GPUs are now available for Google Compute Engine and Cloud Machine Learning
Google Cloud Platform gets a performance boost today with the much anticipated public beta of NVIDIA Tesla K80 GPUs. You can now spin up NVIDIA GPU-based VMs in three GCP regions: us-east1, asia-east1 and europe-west1, using the gcloud command-line tool. Support for creating GPU VMs using the Cloud Console appears next week.
If you need extra computational power for deep learning, you can attach up to eight GPUs (4 K80 boards) to any custom Google Compute Engine virtual machine. GPUs can accelerate many types of computing and analysis, including video and image transcoding, seismic analysis, molecular modeling, genomics, computational finance, simulations, high performance data analysis, computational chemistry, finance, fluid dynamics and visualization.
Rather than constructing a GPU cluster in your own datacenter, just add GPUs to virtual machines running in our cloud. GPUs on Google Compute Engine are attached directly to the VM, providing bare-metal performance. Each NVIDIA GPU in a K80 has 2,496 stream processors with 12 GB of GDDR5 memory. You can shape your instances for optimal performance by flexibly attaching 1, 2, 4 or 8 NVIDIA GPUs to custom machine shapes.
These instances support popular machine learning and deep learning frameworks such as TensorFlow, Theano, Torch, MXNet and Caffe, as well as NVIDIA’s popular CUDA software for building GPU-accelerated applications.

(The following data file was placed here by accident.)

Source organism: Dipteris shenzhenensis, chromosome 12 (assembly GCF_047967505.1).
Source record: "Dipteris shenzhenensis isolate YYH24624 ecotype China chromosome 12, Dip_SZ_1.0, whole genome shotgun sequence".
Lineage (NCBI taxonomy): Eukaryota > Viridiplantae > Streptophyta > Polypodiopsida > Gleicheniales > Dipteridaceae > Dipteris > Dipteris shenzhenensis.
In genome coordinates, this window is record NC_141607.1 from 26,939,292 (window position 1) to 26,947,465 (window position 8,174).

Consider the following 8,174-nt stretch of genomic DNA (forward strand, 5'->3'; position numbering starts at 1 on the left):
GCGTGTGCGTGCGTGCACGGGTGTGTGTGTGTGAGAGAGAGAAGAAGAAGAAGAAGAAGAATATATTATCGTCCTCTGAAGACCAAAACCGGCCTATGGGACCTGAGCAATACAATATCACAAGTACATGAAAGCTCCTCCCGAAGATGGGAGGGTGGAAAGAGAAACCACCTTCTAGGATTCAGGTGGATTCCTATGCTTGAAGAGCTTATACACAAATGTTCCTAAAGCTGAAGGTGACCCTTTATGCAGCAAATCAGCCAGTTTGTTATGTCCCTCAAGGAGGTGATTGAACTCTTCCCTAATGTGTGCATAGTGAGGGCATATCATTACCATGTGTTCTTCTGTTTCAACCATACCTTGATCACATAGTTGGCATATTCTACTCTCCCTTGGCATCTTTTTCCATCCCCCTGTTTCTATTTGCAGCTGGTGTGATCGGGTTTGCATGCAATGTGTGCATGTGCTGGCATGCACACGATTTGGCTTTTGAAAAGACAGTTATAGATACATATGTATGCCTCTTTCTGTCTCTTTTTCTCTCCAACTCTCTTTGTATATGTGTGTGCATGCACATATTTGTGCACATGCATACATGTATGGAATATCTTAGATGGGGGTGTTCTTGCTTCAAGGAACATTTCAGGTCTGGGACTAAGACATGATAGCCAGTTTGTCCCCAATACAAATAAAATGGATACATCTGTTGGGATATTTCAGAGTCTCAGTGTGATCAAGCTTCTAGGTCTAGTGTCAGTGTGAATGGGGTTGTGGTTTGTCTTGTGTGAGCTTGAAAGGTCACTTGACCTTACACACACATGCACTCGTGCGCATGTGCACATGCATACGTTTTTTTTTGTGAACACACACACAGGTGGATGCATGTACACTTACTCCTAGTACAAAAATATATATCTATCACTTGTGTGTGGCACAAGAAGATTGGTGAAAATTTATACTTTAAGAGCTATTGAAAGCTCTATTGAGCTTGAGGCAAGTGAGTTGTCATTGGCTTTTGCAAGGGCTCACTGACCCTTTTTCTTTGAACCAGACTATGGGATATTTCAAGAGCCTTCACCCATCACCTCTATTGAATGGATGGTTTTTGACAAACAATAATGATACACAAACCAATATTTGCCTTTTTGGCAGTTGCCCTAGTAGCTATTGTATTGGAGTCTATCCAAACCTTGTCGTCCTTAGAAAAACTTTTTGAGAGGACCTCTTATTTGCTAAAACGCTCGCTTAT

PricingLike the rest of our infrastructure, the GPUs are priced competitively and are billed per minute (10 minute minimum). In the US, each K80 GPU attached to a VM is priced at $0.700 per hour per GPU and in Asia and Europe, $0.770 per hour per GPU. As always, you only pay for what you use. This frees you up to spin up a large cluster of GPU machines for rapid deep learning and machine learning training with zero capital investment.
Supercharge machine learningThe new Google Cloud GPUs are tightly integrated with Google Cloud Machine Learning (Cloud ML), helping you slash the time it takes to train machine learning models at scale using the TensorFlow framework. Now, instead of taking several days to train an image classifier on a large image dataset on a single machine, you can run distributed training with multiple GPU workers on Cloud ML, dramatically shorten your development cycle and iterate quickly on the model.
Cloud ML is a fully-managed service that provides end-to-end training and prediction workflow with cloud computing tools such as Google Cloud Dataflow, Google BigQuery, Google Cloud Storage and Google Cloud Datalab.
Start small and train a TensorFlow model locally on a small dataset. Then, kick off a larger Cloud ML training job against a full dataset in the cloud to take advantage of the scale and performance of Google Cloud GPUs. For more on Cloud ML, please see the Quickstart guide to get started, or this document to dive into using GPUs.